Political geography key to assessing economic costs of invasive pests on islands
Scientists assessing the economic cost of invasive species on islands have shown that political geography plays an important role, affecting the extent of socio-economic costs.
Islands are key locations for global biodiversity but are also highly susceptible to the impacts of invasive species, which frequently pose severe threats, including extinction, to fragile ecosystems.
In the first evaluation of its kind, a team of scientists used the InvaCost database, the most complete collation of economic costs of invasive species, to carry out a global analysis for all islands with recorded costs.
Invasive species are well known for their huge ecological costs, including predating rare and threatened plants and animals and spreading diseases. However, they also bring a massive economic burden with sociological, environmental and health impacts.
Published in the journal Conservation Biology and supported by international funding, the researchers hope their findings will encourage investment in biosecurity and proactive management measures to reduce the impact of invasive species and their associated costs.
Lead author Dr. Thomas Bodey, Research Fellow in the University of Aberdeen's School of Biological Sciences, said, "This is the first global assessment of the economic costs of invasive species on islands, areas that are hotspots of biodiversity, and where extinction is a real threat to native species. We identify key differences in the economic costs reflected in political geography, with island nation states incurring the greatest costs, and overseas territories having far fewer than would be anticipated given these locations face similar threats from similar species.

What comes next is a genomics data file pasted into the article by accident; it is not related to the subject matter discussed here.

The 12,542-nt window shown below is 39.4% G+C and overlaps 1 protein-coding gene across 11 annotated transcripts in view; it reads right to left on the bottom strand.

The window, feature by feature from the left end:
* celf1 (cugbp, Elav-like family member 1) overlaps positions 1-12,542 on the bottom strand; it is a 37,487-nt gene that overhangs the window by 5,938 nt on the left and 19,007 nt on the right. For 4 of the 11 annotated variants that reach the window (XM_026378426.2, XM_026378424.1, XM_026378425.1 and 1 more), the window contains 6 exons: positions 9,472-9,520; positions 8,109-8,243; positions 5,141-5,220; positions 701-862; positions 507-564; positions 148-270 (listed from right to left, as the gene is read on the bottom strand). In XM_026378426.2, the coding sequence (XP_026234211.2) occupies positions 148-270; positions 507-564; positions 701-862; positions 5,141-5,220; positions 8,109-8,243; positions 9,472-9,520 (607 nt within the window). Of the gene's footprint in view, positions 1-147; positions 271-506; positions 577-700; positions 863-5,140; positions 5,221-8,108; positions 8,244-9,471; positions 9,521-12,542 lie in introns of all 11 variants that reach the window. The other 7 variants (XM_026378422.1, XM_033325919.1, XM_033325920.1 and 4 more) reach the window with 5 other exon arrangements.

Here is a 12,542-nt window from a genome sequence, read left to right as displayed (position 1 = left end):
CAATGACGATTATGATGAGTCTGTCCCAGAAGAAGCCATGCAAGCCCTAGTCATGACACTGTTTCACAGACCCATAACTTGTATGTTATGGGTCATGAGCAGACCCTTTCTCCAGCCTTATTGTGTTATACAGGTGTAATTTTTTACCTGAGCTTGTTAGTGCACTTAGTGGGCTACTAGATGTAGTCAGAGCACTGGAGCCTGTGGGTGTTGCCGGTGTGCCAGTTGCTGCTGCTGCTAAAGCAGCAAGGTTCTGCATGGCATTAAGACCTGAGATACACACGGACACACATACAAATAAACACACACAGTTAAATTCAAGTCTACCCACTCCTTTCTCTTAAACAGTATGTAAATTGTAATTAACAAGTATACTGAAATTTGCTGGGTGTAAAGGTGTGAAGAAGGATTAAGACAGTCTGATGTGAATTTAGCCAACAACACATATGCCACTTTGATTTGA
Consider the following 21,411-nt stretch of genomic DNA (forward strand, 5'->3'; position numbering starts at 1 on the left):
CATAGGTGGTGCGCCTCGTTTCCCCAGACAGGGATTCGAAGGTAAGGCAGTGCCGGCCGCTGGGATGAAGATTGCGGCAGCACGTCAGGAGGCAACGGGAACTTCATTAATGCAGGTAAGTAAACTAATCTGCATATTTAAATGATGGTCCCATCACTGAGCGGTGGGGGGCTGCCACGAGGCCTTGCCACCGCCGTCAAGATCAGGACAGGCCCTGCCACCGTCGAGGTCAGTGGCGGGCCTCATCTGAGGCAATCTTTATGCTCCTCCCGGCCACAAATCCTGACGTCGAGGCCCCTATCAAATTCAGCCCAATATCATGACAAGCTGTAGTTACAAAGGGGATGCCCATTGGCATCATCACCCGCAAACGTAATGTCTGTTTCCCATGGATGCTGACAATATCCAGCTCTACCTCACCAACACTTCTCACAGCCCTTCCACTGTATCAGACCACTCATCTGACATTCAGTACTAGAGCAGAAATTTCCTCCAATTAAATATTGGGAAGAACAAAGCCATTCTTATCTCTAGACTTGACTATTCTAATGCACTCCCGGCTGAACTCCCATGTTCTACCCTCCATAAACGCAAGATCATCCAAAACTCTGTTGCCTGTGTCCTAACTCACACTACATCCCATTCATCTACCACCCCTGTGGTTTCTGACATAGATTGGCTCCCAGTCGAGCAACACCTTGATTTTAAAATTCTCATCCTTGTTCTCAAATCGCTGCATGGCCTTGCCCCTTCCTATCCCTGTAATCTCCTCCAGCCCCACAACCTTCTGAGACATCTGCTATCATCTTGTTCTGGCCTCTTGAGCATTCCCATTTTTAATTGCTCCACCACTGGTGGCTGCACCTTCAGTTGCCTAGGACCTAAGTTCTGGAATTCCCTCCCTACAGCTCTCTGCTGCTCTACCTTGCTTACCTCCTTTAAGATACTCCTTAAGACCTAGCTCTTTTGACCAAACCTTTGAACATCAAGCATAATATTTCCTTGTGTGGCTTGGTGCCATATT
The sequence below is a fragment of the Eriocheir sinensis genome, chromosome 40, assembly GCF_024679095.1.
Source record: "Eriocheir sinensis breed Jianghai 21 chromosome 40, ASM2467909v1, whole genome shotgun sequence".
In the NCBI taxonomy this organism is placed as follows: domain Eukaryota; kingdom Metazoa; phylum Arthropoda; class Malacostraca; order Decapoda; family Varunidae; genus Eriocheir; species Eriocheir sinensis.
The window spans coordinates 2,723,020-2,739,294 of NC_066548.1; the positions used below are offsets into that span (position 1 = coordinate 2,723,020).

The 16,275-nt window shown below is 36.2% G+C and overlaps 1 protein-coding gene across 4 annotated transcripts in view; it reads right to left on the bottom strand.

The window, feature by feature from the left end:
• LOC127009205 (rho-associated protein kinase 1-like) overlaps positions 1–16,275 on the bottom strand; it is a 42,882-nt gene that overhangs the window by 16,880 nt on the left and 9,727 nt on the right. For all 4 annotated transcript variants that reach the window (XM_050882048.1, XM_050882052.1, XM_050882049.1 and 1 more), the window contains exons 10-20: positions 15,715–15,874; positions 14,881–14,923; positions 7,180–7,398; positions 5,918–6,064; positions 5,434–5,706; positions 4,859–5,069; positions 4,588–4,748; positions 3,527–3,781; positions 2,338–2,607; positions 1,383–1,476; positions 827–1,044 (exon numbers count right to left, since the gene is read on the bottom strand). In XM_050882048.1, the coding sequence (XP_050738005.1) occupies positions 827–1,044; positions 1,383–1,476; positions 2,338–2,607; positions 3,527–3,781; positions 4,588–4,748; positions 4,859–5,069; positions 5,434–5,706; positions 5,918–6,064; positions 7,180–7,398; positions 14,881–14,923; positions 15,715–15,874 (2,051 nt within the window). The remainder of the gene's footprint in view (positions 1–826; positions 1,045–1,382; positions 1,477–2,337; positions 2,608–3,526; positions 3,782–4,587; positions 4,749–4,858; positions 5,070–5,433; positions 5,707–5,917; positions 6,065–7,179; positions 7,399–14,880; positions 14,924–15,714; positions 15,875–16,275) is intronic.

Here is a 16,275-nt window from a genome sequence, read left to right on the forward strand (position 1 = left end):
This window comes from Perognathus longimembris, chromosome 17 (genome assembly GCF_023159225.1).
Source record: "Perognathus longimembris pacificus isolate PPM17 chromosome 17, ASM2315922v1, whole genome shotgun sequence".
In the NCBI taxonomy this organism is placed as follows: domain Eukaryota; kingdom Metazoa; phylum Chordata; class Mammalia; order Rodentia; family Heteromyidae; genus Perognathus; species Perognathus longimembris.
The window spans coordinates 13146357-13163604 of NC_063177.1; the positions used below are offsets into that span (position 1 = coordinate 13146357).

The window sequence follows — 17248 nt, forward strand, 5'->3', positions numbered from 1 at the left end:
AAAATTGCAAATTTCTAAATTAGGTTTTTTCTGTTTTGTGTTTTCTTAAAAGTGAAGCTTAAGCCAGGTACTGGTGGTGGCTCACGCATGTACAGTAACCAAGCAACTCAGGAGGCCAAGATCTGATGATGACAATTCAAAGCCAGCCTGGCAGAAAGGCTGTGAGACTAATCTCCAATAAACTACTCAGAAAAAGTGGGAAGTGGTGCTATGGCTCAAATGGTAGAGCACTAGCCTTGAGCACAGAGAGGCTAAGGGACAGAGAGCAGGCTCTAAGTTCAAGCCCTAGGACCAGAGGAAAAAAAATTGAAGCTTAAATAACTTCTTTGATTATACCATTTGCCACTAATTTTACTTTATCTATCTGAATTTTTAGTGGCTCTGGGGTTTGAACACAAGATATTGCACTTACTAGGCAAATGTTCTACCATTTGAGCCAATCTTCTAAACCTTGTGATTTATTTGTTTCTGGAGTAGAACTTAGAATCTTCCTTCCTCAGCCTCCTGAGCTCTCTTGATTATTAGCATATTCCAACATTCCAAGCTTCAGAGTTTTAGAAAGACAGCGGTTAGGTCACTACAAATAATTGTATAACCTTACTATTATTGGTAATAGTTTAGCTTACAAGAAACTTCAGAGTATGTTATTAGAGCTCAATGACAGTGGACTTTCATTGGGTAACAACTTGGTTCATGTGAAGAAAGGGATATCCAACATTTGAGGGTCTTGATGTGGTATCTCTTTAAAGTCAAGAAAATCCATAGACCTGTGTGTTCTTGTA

"The good news is that management costs predominated, suggesting the threats posed by invasive species are recognized, but there is likely still significant underinvestment and underreporting."
The research found nation states spent the greatest proportion of their GDPs countering these costs and that most costs were borne by authorities and stakeholders, demonstrating the key role of government and NGO bodies in addressing island invasions.
Dr. Bodey added, "Many islands have limited resources, so increasing awareness around the magnitude of these costs and the role of political geography in shaping them is critical.
"Understanding the importance of investing in management such as biosecurity, and that current outlays are still insufficient in many cases, could shape future investment to reduce strains on limited financial resources and improve both socioeconomic sectors and ecosystems."
More information: Thomas W. Bodey et al, Economic costs of protecting islands from invasive alien species, Conservation Biology (2022). DOI: 10.1111/cobi.14034
Journal information: Conservation Biology
Provided by University of Aberdeen